Releasing plant volatiles, as simple as ABC

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Science  30 Jun 2017:
Vol. 356, Issue 6345, pp. 1334-1335
DOI: 10.1126/science.aan8291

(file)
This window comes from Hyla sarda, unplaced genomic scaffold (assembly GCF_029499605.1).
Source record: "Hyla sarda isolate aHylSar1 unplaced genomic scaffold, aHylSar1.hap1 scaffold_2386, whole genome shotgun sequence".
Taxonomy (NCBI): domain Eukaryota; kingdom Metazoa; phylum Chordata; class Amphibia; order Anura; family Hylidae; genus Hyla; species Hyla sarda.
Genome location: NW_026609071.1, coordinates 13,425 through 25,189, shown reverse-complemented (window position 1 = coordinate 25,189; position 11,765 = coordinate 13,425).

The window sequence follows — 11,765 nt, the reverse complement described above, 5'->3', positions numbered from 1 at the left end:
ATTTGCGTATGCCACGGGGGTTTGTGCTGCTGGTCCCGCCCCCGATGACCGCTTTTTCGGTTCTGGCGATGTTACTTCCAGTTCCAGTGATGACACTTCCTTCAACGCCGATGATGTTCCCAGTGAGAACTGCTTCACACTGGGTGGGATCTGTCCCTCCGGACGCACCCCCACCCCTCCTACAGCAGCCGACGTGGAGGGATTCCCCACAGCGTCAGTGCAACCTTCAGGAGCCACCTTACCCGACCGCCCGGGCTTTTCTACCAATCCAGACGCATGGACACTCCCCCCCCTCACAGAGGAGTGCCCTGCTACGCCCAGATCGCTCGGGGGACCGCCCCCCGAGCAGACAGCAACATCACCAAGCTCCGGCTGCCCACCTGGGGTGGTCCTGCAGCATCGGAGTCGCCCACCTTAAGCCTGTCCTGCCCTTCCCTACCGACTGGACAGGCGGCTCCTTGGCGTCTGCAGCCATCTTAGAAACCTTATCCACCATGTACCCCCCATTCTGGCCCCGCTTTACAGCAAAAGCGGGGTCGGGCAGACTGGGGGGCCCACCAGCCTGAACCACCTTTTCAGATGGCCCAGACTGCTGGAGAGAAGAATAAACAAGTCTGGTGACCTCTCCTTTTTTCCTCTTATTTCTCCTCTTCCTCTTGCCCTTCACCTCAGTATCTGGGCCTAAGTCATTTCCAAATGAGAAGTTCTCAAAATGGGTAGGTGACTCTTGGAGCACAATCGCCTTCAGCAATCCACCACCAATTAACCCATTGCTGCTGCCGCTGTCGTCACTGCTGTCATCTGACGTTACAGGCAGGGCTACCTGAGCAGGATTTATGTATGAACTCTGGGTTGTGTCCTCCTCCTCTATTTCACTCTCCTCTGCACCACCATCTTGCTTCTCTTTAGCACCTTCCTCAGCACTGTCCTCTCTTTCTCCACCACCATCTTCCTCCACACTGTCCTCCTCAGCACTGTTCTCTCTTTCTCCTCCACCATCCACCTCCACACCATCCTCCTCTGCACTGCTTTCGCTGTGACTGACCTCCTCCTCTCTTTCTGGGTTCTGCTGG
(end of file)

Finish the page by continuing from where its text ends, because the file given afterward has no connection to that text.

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Plants communicate with friends and foes at a distance by emitting mixtures of volatile organic compounds. These volatiles serve to attract pollinators, repel herbivores, and attract herbivore enemies. They also convey information within and between plants (1, 2). To date, research on plant volatiles has emphasized many aspects of their chemistry and biochemistry. Much is known about the chemical structures of plant volatiles; the pathways, enzymes, and genes underlying their biosynthesis; and the factors regulating their formation (3). However, almost no information is available about the last step that occurs in the plant: how volatiles are released into the atmosphere. At long last, on page 1386 of this issue, Adebesin et al. (4) answer this question by reporting the discovery of an active transport system for the efflux of volatiles from plant cells.